Tacos and engine repair at the same time? Definitely not what first comes to mind when you think of a taco restaurant, making El Vilsito one of the quirkiest taco shops in all of Mexico City (and perhaps the world!). This family-owned taco stand doubles as an auto mechanic shop. Sample their famous tacos de pastor (a tribute to the city’s Lebanese influence) made with pork roasted on a revolving spit wrapped with onion and coriander in a tortilla.

Street Markets

A foodie's paradise: The Mercado de San Juan
A foodie’s paradise: The Mercado de San Juan

If you really want to sample true, local Mexican food, do as the Mexicans do and visit some of the local street markets. Many visitors are scared of street food, but I think if you bring your Tums and use common sense, you can have an extremely enjoyable street food experience. Just make sure you find out the opening dates and times of the markets you’d like to visit, as many have irregular hours. There are endless markets in Mexico City, but my personal favorites are listed below.

Mercado de San Juan, Ernesto Pugibet 21, Centro, Cuauhtémoc

Perhaps one of the most famous markets, you can find pretty much any kind of food here. The seafood stalls come highly recommended and if you are in the mood for something savory try the Pambazo, which is similar to a torta, but the bread is dipped into a red guajillo chile sauce and fried.

Mercado de La Merced, Rosario 180, puerta 4 int. nave mayor, Venustiano Carranza, Merced Balbuena

This market is a favorite of Chef Olvera who loves chowing down on quesadillas with zucchini blossoms and oaxacan cheese in a blue corn tortilla.

Tostadas de Coyoacan
Tostadas de Coyoacan

Mercado de Coyoacán, Ignacio Allende S/n, Del Carmen, Coyoacán

Try the beef foot tostada or one of the seafood varieties at the Tostadas de Coyoacán stall at this market.

Mercado Tianguis Condesa, Calle Pachuca (Agustín Melgar), Cuautémoc

Enjoy fresh produce here or if you are hoping for a little spice in your life, dare to taste the tomatillo salsas!

Food Tours

If you are overwhelmed with choices and you want to sample a bit of everything, try a food tour.  The Eat Mexico Culinary Tours give you options to tour street food markets, tacos or even a night tour with tequila joints included. This is a great way to get to know the local food scene, especially if you are anxious to walk around and get to know neighborhoods as well as sample the local gastronomy. Public tours start at $85 and private tours at $95 per person.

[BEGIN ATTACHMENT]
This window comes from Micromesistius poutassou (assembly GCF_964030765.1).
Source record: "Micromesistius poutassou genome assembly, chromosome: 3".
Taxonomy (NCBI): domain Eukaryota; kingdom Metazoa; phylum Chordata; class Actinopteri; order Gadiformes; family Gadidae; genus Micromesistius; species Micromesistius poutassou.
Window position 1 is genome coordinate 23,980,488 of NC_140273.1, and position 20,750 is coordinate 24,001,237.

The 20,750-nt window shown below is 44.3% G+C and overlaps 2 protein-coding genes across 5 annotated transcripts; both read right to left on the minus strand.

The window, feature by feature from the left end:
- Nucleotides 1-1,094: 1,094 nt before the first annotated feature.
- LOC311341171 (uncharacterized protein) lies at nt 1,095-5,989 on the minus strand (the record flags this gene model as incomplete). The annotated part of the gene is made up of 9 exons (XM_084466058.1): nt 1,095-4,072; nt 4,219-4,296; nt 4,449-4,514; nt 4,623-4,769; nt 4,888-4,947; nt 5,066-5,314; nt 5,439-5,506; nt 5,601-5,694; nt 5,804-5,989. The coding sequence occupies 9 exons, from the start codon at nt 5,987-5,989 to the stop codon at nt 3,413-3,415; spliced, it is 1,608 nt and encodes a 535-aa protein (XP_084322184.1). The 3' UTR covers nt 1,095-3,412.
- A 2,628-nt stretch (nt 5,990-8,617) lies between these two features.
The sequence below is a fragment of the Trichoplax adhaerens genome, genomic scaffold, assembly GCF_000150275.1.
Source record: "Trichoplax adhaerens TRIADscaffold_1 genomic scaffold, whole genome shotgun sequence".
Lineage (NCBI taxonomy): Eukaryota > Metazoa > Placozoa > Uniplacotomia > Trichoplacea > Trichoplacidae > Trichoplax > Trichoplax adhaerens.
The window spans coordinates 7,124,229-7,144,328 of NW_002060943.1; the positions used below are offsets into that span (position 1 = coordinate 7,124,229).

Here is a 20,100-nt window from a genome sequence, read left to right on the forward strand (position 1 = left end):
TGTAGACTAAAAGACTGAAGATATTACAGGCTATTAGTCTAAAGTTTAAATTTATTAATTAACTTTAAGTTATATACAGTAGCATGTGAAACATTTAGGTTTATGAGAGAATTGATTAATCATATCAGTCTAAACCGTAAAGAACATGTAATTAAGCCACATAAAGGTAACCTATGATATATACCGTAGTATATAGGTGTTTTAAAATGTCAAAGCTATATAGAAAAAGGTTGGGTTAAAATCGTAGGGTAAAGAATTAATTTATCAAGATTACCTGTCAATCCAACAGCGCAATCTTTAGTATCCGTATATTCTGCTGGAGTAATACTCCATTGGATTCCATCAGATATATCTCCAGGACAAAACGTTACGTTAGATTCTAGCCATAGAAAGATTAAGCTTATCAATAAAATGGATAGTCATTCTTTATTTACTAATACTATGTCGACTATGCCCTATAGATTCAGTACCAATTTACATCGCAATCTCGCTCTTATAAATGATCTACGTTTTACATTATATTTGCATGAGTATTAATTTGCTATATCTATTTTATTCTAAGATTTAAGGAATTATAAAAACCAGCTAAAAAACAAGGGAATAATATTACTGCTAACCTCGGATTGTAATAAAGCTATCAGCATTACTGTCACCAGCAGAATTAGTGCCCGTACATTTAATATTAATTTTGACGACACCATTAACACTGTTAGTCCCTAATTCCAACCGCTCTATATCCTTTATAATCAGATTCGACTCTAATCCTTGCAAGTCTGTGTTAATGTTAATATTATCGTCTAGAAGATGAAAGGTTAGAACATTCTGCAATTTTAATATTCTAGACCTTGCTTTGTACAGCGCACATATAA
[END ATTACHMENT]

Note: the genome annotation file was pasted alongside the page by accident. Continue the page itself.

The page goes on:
Tomar Tequila

A sampling of mezcales from Botica
A sampling of mezcales from Botica

Start off your tequila drinking at the Museum of Tequila. This is a sneaky way to cover your imbibing and label it  as a “cultural outing”. When you’ve heard all about the history of tequila and are ready to sample it, the entrance price also includes a tasting.

Afterwards, keep your buzz going by visiting the original boho chic Mezcal bar La Botica in the funky Colonial Roma hood. The bar sources both tequila and mezcals from several regions in Mexico. The lesser-known Mezcal, slowly growing in popularity in the US, is a spirit that can be made from many forms of agave, whereas tequila is always made from blue agave.

Due to La Botica’s wild success, owners have since opened La Nacional featuring mezcal from northern regions of the country such as Sonora. You can sample organic mezcal and vodka here.

Where To Stay

The brightly adorned W Mexico City
The brightly adorned W Mexico City

After eating to your heart’s content, you’ll need a place to crash so you can do it all over again the next day. For a cosmopolitan, boutique feel try the popular Condesa DF (from $200 per night). If you are planning on hitting the more upscale restaurant scene in Polanco, the modern Hotel Habita (from $190 per night) is a sure bet, or  Los Alcobas (from $379 per night) is a sophisticated boutique hotel with two fine dining options, Anatol and Dulce Patria.

Maybe you’d prefer to use your points for a hotel so you can spend even more Pesos on indulgent eats, and if that’s the case, opt for the bright and bold W Mexico City (from $300 or 12,000 Starpoints per night) in Polanco, with vibrant decor inspired by Frida Khalo and Diego Rivera.

Attention foodies: Any suggestions on Mexico City’s dining scene? Or have you tried any of the above spots? Share in the comments below.

Editorial Disclaimer: Opinions expressed here are the author’s alone, not those of any bank, credit card issuer, airlines or hotel chain, and have not been reviewed, approved or otherwise endorsed by any of these entities.